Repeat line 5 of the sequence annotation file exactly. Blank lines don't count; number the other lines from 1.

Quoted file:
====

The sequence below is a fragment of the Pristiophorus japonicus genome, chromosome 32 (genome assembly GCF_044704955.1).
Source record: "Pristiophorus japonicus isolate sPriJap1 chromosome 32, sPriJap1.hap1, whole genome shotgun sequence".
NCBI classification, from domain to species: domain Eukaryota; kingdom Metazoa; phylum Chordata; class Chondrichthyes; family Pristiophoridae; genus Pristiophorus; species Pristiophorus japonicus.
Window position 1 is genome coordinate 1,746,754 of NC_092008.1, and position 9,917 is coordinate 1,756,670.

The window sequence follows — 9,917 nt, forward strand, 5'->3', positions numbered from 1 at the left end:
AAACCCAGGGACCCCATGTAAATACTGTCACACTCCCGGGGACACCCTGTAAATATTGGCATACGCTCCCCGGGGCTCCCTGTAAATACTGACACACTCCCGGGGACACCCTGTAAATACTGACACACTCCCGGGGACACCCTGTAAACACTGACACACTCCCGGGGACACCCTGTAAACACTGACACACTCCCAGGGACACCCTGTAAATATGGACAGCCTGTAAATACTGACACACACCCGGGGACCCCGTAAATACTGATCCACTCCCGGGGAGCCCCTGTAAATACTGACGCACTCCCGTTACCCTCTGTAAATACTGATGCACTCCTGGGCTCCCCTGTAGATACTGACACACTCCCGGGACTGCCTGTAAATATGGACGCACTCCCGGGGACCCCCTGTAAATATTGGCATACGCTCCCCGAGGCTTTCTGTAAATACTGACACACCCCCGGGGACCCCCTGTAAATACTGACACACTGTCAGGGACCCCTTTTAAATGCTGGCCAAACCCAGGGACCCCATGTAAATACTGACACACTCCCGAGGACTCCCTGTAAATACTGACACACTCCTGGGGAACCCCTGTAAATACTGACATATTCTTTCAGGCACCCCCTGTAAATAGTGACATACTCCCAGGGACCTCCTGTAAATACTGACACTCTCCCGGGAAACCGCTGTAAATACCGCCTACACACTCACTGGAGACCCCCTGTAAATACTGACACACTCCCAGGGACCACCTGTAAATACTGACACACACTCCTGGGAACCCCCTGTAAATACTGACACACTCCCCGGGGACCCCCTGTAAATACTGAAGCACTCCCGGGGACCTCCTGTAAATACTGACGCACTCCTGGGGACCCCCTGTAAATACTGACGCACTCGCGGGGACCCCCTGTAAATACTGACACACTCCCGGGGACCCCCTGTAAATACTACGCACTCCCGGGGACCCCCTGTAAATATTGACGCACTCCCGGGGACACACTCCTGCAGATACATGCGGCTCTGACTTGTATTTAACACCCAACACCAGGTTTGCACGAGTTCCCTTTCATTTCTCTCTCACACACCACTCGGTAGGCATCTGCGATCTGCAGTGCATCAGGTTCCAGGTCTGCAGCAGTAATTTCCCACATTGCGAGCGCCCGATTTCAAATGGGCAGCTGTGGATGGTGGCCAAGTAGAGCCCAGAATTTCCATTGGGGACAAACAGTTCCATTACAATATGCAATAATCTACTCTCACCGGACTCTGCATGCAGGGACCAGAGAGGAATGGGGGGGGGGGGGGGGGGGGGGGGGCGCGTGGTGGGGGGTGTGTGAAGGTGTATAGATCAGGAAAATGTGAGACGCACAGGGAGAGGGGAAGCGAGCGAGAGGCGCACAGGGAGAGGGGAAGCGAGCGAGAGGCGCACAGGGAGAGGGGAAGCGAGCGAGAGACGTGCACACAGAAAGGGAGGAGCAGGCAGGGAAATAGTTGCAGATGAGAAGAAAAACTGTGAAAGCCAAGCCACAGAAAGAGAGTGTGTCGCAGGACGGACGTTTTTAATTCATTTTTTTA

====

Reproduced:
The window sequence follows — 9,917 nt, forward strand, 5'->3', positions numbered from 1 at the left end: